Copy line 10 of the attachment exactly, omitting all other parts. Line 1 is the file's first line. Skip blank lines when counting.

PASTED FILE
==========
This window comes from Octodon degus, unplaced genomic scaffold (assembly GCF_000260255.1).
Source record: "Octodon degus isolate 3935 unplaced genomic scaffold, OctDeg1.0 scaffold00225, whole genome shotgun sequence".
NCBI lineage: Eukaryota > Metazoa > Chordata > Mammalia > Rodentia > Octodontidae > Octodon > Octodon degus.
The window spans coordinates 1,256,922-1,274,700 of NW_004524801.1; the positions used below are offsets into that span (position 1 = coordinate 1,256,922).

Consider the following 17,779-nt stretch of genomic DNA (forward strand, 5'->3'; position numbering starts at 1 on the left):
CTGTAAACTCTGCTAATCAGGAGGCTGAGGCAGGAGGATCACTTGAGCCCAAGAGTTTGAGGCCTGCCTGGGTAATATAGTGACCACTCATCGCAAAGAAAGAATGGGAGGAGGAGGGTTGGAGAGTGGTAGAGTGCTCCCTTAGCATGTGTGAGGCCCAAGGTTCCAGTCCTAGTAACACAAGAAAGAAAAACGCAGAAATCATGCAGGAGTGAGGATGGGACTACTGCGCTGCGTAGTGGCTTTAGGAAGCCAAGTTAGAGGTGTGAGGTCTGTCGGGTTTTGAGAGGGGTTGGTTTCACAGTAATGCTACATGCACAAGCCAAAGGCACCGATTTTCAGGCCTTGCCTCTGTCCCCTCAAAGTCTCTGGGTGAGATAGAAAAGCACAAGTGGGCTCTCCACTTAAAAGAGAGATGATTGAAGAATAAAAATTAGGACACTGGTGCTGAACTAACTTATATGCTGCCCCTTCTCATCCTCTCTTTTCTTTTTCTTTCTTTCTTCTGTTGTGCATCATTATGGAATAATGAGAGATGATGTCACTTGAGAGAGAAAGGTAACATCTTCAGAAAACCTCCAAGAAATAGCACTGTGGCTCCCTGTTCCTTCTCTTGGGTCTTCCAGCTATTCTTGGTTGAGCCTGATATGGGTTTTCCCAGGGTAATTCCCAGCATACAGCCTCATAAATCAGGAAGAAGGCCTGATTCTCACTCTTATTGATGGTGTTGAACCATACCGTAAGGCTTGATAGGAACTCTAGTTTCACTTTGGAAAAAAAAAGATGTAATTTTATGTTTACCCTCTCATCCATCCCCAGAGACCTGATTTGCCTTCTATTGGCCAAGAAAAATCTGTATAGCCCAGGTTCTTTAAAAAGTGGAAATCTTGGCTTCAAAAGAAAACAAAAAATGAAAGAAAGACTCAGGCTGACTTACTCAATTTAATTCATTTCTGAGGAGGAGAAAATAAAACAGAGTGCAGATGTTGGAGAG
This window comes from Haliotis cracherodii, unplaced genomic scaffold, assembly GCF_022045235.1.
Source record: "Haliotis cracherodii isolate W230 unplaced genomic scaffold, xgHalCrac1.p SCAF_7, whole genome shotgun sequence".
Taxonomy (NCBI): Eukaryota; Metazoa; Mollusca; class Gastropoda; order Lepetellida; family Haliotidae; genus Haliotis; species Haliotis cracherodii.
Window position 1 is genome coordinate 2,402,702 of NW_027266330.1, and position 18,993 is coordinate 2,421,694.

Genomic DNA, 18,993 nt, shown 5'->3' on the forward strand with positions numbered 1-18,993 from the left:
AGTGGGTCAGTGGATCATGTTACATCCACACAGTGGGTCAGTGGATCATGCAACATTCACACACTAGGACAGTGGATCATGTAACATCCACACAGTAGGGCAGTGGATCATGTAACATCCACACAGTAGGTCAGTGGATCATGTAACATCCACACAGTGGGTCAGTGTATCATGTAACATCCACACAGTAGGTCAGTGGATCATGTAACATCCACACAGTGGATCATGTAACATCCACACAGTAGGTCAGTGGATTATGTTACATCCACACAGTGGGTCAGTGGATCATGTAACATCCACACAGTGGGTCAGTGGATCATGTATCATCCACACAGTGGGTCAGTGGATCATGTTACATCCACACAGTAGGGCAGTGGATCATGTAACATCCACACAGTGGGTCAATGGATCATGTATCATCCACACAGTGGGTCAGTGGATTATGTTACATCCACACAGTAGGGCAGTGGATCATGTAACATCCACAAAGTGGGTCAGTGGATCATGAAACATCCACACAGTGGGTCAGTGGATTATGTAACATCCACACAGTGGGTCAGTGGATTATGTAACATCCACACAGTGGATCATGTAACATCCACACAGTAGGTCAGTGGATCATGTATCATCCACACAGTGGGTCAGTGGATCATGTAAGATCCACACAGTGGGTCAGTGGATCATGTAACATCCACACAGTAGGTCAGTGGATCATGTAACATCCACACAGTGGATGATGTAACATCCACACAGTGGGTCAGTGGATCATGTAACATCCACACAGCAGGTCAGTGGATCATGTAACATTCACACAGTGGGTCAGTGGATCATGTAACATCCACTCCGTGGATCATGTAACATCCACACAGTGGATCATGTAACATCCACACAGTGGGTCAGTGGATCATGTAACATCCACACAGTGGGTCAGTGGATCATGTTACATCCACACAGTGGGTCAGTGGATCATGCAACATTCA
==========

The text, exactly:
Window position 1 is genome coordinate 2,402,702 of NW_027266330.1, and position 18,993 is coordinate 2,421,694.